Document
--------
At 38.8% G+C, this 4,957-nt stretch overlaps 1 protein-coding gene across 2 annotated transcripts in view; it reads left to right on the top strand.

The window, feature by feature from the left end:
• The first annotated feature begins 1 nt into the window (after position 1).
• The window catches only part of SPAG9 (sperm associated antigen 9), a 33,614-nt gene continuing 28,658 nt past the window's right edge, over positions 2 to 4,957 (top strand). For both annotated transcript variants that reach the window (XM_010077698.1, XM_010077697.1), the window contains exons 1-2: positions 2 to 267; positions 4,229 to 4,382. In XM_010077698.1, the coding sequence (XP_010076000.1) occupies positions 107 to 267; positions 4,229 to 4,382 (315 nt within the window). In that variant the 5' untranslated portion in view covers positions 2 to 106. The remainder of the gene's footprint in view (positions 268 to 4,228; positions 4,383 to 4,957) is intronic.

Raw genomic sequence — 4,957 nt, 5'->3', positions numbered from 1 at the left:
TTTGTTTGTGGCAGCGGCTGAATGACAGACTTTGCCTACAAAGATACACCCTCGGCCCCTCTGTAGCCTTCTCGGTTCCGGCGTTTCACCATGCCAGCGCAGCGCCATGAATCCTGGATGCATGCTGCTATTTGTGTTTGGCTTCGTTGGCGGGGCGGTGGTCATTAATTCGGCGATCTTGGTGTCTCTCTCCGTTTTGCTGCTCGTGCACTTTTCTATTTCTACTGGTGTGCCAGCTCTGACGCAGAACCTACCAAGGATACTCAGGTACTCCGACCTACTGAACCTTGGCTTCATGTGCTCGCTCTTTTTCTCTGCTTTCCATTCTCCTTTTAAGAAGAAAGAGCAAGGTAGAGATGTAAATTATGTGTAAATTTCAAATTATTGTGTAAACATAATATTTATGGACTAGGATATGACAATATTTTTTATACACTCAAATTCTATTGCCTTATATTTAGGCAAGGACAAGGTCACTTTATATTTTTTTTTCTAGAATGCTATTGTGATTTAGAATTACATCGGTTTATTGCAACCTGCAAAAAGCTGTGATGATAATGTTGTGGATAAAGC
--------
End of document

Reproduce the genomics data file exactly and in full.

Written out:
At 38.8% G+C, this 4,957-nt stretch overlaps 1 protein-coding gene across 2 annotated transcripts in view; it reads left to right on the top strand.

The window, feature by feature from the left end:
• The first annotated feature begins 1 nt into the window (after position 1).
• The window catches only part of SPAG9 (sperm associated antigen 9), a 33,614-nt gene continuing 28,658 nt past the window's right edge, over positions 2 to 4,957 (top strand). For both annotated transcript variants that reach the window (XM_010077698.1, XM_010077697.1), the window contains exons 1-2: positions 2 to 267; positions 4,229 to 4,382. In XM_010077698.1, the coding sequence (XP_010076000.1) occupies positions 107 to 267; positions 4,229 to 4,382 (315 nt within the window). In that variant the 5' untranslated portion in view covers positions 2 to 106. The remainder of the gene's footprint in view (positions 268 to 4,228; positions 4,383 to 4,957) is intronic.

Raw genomic sequence — 4,957 nt, 5'->3', positions numbered from 1 at the left:
TTTGTTTGTGGCAGCGGCTGAATGACAGACTTTGCCTACAAAGATACACCCTCGGCCCCTCTGTAGCCTTCTCGGTTCCGGCGTTTCACCATGCCAGCGCAGCGCCATGAATCCTGGATGCATGCTGCTATTTGTGTTTGGCTTCGTTGGCGGGGCGGTGGTCATTAATTCGGCGATCTTGGTGTCTCTCTCCGTTTTGCTGCTCGTGCACTTTTCTATTTCTACTGGTGTGCCAGCTCTGACGCAGAACCTACCAAGGATACTCAGGTACTCCGACCTACTGAACCTTGGCTTCATGTGCTCGCTCTTTTTCTCTGCTTTCCATTCTCCTTTTAAGAAGAAAGAGCAAGGTAGAGATGTAAATTATGTGTAAATTTCAAATTATTGTGTAAACATAATATTTATGGACTAGGATATGACAATATTTTTTATACACTCAAATTCTATTGCCTTATATTTAGGCAAGGACAAGGTCACTTTATATTTTTTTTTCTAGAATGCTATTGTGATTTAGAATTACATCGGTTTATTGCAACCTGCAAAAAGCTGTGATGATAATGTTGTGGATAAAGC